GOOD NUTRITION AND A HIGHER IQ
Children who don’t get enough vitamins, minerals and fatty acids in their diet underperform at school. A study 1 of more than 7 000 children, conducted at the University of Adelaide, compared a variety of dietary patterns in the first two years of life. Children breastfed until the age of six months and fed a diet inclusive of legumes, cheese, fruit and vegetables at 15 and 24 months had an IQ that was higher by two points at age eight. Their junk-food counterparts, who were regularly fed biscuits, sweets and soft drinks in their first two years of life, had IQs up to two points lower by age eight.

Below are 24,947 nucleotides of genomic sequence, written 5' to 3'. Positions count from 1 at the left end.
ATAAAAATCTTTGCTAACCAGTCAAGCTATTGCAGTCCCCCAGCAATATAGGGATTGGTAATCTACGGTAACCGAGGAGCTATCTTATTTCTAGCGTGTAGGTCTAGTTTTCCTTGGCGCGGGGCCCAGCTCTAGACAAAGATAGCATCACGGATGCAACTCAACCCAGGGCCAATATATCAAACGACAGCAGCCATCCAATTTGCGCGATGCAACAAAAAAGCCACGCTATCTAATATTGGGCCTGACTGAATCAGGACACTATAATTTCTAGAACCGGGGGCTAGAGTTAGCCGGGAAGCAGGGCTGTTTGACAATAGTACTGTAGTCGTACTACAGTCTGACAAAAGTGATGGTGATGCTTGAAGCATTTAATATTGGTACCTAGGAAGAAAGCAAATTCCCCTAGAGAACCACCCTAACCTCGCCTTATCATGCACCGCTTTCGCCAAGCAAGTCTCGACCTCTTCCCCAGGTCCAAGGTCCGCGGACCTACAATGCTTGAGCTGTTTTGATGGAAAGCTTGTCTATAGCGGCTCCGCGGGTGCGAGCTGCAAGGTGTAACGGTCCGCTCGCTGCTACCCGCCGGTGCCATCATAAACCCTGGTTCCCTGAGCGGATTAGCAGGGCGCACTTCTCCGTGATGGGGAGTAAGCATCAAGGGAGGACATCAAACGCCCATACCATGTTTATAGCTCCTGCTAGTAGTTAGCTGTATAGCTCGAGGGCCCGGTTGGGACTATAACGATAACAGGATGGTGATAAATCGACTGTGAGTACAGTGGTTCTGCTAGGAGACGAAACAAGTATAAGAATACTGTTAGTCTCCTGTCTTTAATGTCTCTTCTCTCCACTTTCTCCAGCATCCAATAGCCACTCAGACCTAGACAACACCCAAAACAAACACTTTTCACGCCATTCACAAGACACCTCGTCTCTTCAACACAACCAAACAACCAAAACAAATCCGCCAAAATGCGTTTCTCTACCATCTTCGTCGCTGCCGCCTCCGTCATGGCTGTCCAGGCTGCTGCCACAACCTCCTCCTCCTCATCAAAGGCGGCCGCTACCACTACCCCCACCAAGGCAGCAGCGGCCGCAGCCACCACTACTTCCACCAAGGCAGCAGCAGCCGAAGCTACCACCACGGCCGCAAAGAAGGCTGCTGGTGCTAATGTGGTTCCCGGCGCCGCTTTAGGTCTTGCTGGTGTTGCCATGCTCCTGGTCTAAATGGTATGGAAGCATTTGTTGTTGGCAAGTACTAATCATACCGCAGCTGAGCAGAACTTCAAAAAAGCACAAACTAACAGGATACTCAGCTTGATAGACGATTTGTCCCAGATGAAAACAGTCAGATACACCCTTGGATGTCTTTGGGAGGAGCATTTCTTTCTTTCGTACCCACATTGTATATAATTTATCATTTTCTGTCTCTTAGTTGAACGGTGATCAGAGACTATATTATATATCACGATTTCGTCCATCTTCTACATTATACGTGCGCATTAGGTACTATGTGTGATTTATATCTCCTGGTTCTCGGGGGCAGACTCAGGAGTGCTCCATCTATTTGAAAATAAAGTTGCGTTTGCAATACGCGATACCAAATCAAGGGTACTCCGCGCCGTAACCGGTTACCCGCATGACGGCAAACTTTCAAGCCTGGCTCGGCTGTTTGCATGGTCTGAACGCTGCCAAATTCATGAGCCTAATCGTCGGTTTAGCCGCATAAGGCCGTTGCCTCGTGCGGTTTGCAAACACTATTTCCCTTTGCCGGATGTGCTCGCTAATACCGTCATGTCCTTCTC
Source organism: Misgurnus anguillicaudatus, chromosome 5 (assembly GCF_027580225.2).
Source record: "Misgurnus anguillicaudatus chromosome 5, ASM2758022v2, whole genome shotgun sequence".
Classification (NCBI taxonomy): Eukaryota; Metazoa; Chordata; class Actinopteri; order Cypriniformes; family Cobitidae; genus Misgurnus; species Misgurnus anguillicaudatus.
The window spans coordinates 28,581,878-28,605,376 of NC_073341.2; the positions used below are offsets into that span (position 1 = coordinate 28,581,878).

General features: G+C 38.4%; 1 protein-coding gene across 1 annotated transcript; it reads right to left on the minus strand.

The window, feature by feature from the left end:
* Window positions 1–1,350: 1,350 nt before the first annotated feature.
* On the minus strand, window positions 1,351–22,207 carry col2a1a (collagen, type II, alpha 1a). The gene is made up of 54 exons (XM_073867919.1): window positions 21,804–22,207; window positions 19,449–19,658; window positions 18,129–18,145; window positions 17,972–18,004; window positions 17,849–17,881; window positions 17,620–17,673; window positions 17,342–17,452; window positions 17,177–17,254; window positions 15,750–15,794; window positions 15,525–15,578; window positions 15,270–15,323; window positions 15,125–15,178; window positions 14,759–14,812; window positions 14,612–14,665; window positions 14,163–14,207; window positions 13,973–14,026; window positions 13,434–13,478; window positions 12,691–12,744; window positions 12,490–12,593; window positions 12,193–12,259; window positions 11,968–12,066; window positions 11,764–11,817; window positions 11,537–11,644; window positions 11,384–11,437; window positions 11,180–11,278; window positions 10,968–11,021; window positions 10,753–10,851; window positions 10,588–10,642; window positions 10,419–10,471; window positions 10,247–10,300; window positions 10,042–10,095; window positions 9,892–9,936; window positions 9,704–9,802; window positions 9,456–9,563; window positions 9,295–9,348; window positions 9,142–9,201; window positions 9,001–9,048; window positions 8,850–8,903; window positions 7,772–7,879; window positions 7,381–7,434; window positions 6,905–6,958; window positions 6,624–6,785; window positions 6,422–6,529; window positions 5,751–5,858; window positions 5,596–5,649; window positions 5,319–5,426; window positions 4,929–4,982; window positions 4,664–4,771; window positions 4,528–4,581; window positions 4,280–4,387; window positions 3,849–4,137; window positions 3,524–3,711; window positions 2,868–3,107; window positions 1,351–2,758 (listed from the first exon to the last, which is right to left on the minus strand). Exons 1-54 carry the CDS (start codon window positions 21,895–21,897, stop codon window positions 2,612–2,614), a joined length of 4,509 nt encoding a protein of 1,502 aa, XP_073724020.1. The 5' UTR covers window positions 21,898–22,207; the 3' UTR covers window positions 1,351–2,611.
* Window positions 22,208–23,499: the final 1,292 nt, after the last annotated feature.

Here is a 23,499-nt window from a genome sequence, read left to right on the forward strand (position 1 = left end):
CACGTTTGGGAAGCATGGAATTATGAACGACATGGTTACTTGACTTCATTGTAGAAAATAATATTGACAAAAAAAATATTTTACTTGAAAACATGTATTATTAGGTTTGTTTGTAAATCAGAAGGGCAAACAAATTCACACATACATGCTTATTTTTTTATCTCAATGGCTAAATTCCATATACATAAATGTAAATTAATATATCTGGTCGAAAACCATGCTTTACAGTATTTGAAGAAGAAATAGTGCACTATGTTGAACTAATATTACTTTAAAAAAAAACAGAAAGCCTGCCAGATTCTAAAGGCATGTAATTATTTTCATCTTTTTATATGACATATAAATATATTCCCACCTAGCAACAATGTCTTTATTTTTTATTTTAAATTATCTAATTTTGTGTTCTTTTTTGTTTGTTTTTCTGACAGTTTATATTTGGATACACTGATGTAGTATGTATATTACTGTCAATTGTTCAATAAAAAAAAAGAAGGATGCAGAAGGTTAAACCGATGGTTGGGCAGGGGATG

AVOID EARLY OBESITY
Childhood obesity is on the rise worldwide. According to the Centers for Disease Control and Prevention (CDC), 17% of American children and adolescents are affected by obesity, and the South African Medical Research Council states that over 17% of urban South African children between the ages of five and nine are overweight. These shocking statistics are partly due to a lack of physical exercise but also, of course, to a bad diet consisting largely of fast foods and soft drinks.
BOOSTING THE YOUNG IMMUNE SYSTEM
The immune system plays the most important role when it co